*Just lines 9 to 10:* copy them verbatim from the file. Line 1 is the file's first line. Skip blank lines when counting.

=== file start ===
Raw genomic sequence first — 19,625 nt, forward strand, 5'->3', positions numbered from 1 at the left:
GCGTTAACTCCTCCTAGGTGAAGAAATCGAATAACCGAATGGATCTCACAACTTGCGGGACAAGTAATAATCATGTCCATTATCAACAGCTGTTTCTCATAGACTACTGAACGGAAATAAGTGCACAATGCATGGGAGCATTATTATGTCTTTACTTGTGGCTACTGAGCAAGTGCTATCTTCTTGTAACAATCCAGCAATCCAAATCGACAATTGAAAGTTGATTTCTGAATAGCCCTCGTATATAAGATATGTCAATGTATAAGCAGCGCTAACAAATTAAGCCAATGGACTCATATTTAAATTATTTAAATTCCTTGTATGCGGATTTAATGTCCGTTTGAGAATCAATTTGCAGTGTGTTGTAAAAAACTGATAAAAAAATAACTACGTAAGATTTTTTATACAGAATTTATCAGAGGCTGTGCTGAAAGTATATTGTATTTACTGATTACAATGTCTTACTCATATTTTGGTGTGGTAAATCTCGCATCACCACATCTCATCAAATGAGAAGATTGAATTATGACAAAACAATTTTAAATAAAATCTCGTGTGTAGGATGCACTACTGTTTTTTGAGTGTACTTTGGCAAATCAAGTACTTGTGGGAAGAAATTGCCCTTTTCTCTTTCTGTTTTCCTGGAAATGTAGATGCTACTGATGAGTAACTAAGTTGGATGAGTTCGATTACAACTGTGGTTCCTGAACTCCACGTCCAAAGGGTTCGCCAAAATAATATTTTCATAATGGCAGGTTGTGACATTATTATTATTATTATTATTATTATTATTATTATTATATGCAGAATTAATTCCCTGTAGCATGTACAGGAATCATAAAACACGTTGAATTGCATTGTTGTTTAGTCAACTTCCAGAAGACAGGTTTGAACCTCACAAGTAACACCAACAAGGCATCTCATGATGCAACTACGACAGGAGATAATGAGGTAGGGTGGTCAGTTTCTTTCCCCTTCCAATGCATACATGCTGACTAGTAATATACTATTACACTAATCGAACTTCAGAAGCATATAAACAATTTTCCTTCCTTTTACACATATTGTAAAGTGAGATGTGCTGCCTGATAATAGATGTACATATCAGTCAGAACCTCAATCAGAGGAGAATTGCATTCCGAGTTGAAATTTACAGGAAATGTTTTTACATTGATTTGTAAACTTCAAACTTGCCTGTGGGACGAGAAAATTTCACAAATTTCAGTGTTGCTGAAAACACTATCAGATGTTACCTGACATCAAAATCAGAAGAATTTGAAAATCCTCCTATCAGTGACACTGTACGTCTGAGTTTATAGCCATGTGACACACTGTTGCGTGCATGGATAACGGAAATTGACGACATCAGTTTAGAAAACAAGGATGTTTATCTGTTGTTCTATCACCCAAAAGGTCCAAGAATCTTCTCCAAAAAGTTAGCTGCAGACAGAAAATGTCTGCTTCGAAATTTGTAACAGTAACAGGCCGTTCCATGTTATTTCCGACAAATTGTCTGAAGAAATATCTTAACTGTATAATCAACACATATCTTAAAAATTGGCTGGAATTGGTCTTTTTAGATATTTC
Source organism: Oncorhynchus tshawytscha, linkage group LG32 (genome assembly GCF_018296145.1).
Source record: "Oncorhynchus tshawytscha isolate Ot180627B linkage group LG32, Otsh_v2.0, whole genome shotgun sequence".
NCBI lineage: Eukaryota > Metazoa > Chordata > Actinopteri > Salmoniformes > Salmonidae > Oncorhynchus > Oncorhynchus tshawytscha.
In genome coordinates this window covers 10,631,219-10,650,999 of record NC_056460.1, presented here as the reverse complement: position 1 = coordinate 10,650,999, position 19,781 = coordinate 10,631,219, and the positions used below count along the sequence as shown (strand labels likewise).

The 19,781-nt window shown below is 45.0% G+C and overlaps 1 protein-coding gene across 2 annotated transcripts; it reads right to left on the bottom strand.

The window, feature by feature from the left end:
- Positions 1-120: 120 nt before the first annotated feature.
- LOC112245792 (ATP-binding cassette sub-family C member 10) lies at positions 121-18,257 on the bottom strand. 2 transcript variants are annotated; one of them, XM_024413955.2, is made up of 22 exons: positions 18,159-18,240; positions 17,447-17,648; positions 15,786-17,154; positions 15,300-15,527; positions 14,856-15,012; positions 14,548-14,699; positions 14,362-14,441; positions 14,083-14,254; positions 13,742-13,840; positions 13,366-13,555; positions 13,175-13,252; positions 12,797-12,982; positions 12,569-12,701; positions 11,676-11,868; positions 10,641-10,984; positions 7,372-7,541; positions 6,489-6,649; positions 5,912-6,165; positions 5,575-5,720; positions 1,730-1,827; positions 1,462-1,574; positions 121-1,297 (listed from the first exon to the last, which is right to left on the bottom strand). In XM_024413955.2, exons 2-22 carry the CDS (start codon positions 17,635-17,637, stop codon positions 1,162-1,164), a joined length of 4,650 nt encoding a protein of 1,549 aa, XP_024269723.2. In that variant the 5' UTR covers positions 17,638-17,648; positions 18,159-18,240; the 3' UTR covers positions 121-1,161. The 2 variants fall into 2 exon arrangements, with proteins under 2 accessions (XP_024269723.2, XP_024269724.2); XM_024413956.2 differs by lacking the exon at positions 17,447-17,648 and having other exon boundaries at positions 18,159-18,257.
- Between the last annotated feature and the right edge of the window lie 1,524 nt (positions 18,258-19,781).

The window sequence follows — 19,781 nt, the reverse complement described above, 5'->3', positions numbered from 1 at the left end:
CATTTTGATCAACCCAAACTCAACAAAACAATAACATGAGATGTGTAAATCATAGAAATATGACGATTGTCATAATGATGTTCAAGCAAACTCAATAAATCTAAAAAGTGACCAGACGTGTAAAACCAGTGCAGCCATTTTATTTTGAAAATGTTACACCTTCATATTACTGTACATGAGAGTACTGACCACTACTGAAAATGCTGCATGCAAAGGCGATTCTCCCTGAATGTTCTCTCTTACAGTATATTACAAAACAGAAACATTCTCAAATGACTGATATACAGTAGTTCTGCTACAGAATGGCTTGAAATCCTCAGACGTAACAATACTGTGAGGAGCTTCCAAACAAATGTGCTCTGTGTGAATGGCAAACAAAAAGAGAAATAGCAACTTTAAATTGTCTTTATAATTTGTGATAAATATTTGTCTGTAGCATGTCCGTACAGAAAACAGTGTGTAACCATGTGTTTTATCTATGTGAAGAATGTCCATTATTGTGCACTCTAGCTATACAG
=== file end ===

- Positions 1-120: 120 nt before the first annotated feature.
- LOC112245792 (ATP-binding cassette sub-family C member 10) lies at positions 121-18,257 on the bottom strand. 2 transcript variants are annotated; one of them, XM_024413955.2, is made up of 22 exons: positions 18,159-18,240; positions 17,447-17,648; positions 15,786-17,154; positions 15,300-15,527; positions 14,856-15,012; positions 14,548-14,699; positions 14,362-14,441; positions 14,083-14,254; positions 13,742-13,840; positions 13,366-13,555; positions 13,175-13,252; positions 12,797-12,982; positions 12,569-12,701; positions 11,676-11,868; positions 10,641-10,984; positions 7,372-7,541; positions 6,489-6,649; positions 5,912-6,165; positions 5,575-5,720; positions 1,730-1,827; positions 1,462-1,574; positions 121-1,297 (listed from the first exon to the last, which is right to left on the bottom strand). In XM_024413955.2, exons 2-22 carry the CDS (start codon positions 17,635-17,637, stop codon positions 1,162-1,164), a joined length of 4,650 nt encoding a protein of 1,549 aa, XP_024269723.2. In that variant the 5' UTR covers positions 17,638-17,648; positions 18,159-18,240; the 3' UTR covers positions 121-1,161. The 2 variants fall into 2 exon arrangements, with proteins under 2 accessions (XP_024269723.2, XP_024269724.2); XM_024413956.2 differs by lacking the exon at positions 17,447-17,648 and having other exon boundaries at positions 18,159-18,257.